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    Posted July 14, 2014 by
    San Francisco, California
    This iReport is part of an assignment:
    Raising a special needs child

    Autism Lessons

    Seven years ago, a small word entered my life --Autism. Yet its effects on me have been anything but small. Since that time, it has angered me, shaken me, confused me, motivated me, saddened me, inspired me, and surprisingly at times, befriended me. But mostly, it has taught me some of the greatest lessons in my life. It continues to teach me everyday. In no particular order, here are just a few of my autism lessons.....
    ...bringing my beautiful new baby home from the hospital and dreaming all my preconceived mommy dreams for his life
    ...watching him rest sweetly in his crib and just knowing all was right in his world and mine
    ...hearing the words "He has autism" three years later and wondering if anything would ever be all right again
    ...feeling helpless, unprepared and weaponless to battle this mysterious new enemy
    ...having my dreams for him suddenly take a backseat to figuring out how to help him
    ...becoming more knowledgeable, more resilient, more understanding, more sleep deprived, more inquisitive, and more relentless than I ever imagined I could be, just so I can be his voice for as long as he needs it
    ...becoming an amateur lawyer, teacher, psychologist, speech therapist, behavior therapist, financial analyst, and child advocate as fast as I possibly could
    ...realizing I must use these new found 'degrees' to help all children with special needs, not just my own. They all need our voices.
    ...beginning to realize that I wasn't weaponless in this battle after all--my love for him was the 'weapon' I used to find the answers we needed
    ...seeing that when love became my 'weapon', the enemy and its minions eased up on me a bit
    ...never giving up to get his social, educational, and health needs met. Taking 'no' for an answer was not an option I, or he, could afford
    ...learning to take mama multitasking to a whole new level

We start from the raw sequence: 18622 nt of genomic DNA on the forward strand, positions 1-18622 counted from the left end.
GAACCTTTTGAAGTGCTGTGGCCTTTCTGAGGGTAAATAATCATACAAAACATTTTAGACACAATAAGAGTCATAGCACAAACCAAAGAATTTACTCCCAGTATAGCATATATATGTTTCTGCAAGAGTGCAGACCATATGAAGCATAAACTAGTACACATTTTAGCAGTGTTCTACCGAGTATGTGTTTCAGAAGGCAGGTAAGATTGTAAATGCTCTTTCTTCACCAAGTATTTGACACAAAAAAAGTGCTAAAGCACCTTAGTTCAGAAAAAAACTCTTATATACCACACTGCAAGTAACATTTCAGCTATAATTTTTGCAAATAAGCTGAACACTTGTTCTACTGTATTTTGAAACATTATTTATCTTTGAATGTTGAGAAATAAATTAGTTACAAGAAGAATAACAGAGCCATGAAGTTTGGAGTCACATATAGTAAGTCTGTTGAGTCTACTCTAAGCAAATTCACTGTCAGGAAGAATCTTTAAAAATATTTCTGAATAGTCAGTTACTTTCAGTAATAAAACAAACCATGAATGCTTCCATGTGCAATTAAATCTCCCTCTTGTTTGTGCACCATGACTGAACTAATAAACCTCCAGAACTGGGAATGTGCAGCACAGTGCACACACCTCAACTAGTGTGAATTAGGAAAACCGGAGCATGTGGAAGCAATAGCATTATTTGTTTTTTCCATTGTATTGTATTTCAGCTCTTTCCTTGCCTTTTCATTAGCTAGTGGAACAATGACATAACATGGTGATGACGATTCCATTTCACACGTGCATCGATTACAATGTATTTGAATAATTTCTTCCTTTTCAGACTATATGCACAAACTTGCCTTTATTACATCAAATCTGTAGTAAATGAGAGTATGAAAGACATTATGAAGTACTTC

...still having those questioning days of 'did I see the signs too late?' 'could I have done better to help him?' All the while knowing we all do the best we can with what we have at the moment. Beating up on myself has never helped a thing
    ...slowly ripping the 'enemy' label off of the word autism. Recognizing it as the teacher it came to be. Ignoring its lessons would be futile and would not serve me or my child
    ...learning from my son that joy, and a reason to smile, can be found almost anywhere if you try to find it
    ...hoping I have taught him as much as he has taught me
    ...watching him reach developmental milestones, whether on time or delayed. Remembering when I thought he may never reach them, then smiling and removing the word 'never' from my vocabulary
    ...having my dreams for him take shape once more. Perhaps a different shape, but wonderful and promising all the same
    ...seeing my child learn new skills from his siblings and schoolmates. And watching them learn just as much from him. Priceless
    ...discovering that sometimes overprotectiveness is warranted. Other times realizing it was part of the problem. Learning to loosen my grip when necessary, and allowing my child to rise to the occasion so he can become all that he is capable of when the limits are removed
    ...coming to realize that autism is only part of who he is, not all that he is
    ...literally being forced to see the world, and how to live in it, with brand new eyes. Living outside the box, and gratefully dropping the word 'normal' from my vocabulary
    ...feeling extraordinarily blessed by the family, friends, doctors, teachers, therapists, who have stepped into his life, accept him as he is, and show him immeasurable amounts of love and support
    ...learning to ask for help when I need it. Being a rock is not always possible
    ...seeing my hopes, fears, and confusion in the eyes of other parents of children with special needs and helping them along this mysterious journey the best I can.
    ...being thankful for the parents of special needs children who have done the same for me
    ...learning one of my most favorite lessons so far, the peace in living free of judgment. To delight in just being who you are and allowing others to do the same. Kids with autism have this one down. We should all be so lucky
    So to that small word that entered my life a few years ago in the form of my beautifully wonderful child....thank you for teaching me that love is the way. Thank you for teaching me to never say never. Thank you for teaching me that 'normal' is extremely overrated and that beauty comes in many forms. Thank you for teaching me that to judge others is always bad judgment. And thank you for teaching me that joy is always there if I take the time to notice it. Thank you for all of my lessons.
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